It’s that time again. Our Summer Reading programs started today at work and I’m feeling the need to challenge myself and mix things up a bit. Our programs run through August 24th and I’m shooting to post a book review on each of those 60 days. I’m also going to be changing my format a little and hopefully making them a bit more useful than the short critiques I’ve given in the past. We’ll see if it works better or if I end up reverting back to the lazier mode! I’d love your opinions and comments (and as always your book suggestions!)
Author: Andrea Cheng
Illustrator: Abigail Halpin
Age Range: 7-10
Genre: Realistic Fiction
Cover Score: ****
First sentence: Ray, the crossing guard, is waiting at the curb in his orange vest that catches the sunrise.
Anna is struggling with being a kid. Her best friend has mostly abandoned her for the snobby popular crowd who mocks her homemade lunch bag, the way she knits a toe sock for Ray and her tendency to daze off in class while reading. She's embarrassed by her mother who doesn’t speak English well, works as a janitor on Saturdays and still hasn’t passed her driving test. She's frustrated at Chinese school where she doesn't understand what's going on. She's smart but her schoolwork is never as neat and tidy as the other girls' in her class and somehow no matter what she does it just doesn't seem good enough.
Typical of most kids (and adults for that matter) she feels as if she's the only person having problems and no one understands what she's going through. Particularly she's at odds with her mother, the English traditions and culture constantly clashing with the Chinese.
But then Anna finds out that Laura's parents are fighting and getting divorced. Ray the crossing guard slips and breaks his leg, Camille (her only friend at Chinese school) has a hard time with school and may have to repeat 4th grade and even Allison isn't as perfect as she appears.
She teaches Laura to sew, helps Camille with some of her homework and finds strength and reassurance from her adult friends, Ray and Mr. Shepherd, and a very supportive teacher.
There are brief mentions of some of Anna’s family’s Chinese traditions and culture such as Chinese New Year, the way they celebrate Thanksgiving and more. There's a pronunciation guide at the front with the Chinese phrases used (and illustrations of their characters). And the small sketches sprinkled throughout (many of them recreating the covers of the books Anna is reading) add the perfect touch.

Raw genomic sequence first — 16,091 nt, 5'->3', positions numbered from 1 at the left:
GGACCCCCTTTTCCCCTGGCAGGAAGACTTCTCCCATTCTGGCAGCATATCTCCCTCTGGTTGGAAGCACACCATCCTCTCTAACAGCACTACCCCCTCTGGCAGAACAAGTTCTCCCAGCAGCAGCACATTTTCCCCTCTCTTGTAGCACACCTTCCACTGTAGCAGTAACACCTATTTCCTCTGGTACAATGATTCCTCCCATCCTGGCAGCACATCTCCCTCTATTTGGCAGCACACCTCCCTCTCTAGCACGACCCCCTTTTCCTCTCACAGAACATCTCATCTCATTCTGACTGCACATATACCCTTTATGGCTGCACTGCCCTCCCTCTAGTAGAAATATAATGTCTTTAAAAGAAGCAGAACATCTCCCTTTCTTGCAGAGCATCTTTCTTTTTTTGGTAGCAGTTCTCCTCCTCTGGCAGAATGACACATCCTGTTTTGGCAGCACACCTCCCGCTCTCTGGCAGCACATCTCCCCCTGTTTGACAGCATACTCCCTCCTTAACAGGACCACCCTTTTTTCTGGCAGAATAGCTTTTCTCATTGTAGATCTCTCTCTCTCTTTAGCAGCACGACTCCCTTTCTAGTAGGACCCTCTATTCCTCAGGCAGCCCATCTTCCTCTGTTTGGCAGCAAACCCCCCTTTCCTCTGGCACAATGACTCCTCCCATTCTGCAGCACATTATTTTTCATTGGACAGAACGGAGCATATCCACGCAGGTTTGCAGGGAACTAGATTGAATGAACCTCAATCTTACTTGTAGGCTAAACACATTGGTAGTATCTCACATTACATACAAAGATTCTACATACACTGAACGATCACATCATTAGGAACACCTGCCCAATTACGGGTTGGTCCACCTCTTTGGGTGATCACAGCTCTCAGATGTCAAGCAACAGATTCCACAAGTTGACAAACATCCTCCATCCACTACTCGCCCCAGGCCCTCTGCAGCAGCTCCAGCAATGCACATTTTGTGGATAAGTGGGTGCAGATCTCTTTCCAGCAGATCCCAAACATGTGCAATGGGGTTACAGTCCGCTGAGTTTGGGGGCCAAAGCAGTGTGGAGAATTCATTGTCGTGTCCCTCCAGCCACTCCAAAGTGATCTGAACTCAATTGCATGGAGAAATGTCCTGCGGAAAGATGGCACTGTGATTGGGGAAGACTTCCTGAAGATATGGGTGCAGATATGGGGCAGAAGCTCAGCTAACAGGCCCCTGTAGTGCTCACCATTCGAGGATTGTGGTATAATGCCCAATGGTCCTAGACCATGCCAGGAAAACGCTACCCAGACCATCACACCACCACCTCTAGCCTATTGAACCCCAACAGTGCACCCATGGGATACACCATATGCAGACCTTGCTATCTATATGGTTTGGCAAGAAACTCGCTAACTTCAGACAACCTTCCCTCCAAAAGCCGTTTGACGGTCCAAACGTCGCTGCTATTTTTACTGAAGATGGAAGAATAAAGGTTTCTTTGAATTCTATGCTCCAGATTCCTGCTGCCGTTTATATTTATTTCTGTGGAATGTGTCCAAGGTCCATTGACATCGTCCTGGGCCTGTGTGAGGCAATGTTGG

I'm a sucker for books about books. I love it when the character is an avid reader (or not and gets swept up in reading or catches the reading bug thanks to an encouraging teacher or a certain book.) I love it when they make reference to the books they've read or allude to characters in other books. Anna uses her books as an escape tactic, getting lost in them (as all good readers do!) But she also draws inferences, makes connections to her own life and uses them to ask herself some deep and difficult questions and see the world through the eyes of other people.
Here’s a sample of the writing:
Allison is a skinny girl with brown hair and sweater sets. Now she's whispering something to Lucy and looking sideways at Laura. She's a whispering kind of girl. (page 63)
Instead of Anna Wang, I could be Anna Brown or Anna Smith. I see my reflection in the glass pane in the door. But then my name wouldn't match my face. There’s is a girl in the Chinese class named April Sawalasky. She was adopted from China, so she has a Chinese face without a Chinese name. I wonder if she even thinks about that. (page 71)
My biggest complaint is that I wish there'd been a list at the end of all the books referenced. So I made my own!
My Side of the Mountain by Jean Craighead George
From the Mixed-Up Files of Mrs. Basil E Frankweiler by EL Konigsburg
Little Blue and Little Yellow by Leo Lionni
*My Louisiana Sky by Kimberly Willis Holt
*Hush by Jacqueline Woodson
A Wrinkle in Time by Madeliene L'Engle (with honorable mentions to the rest of the series)
The Prince and the Pauper by Mark Twain
George Shrinks by William Joyce
Where the Sidewalk Ends by Shel Silverstein
*books I haven't read yet and added to my list!
But I love the tiny book illustrations on the front cover and the allusions in the title to the Chinese Zodiac mentioned near the end of the book. And I do love that there were directions for sewing your own drawstring bag on the back cover!
Multi-ethnic kids will appreciate Anna’s struggles and avid readers will appreciate all of her book love. Definitely recommended!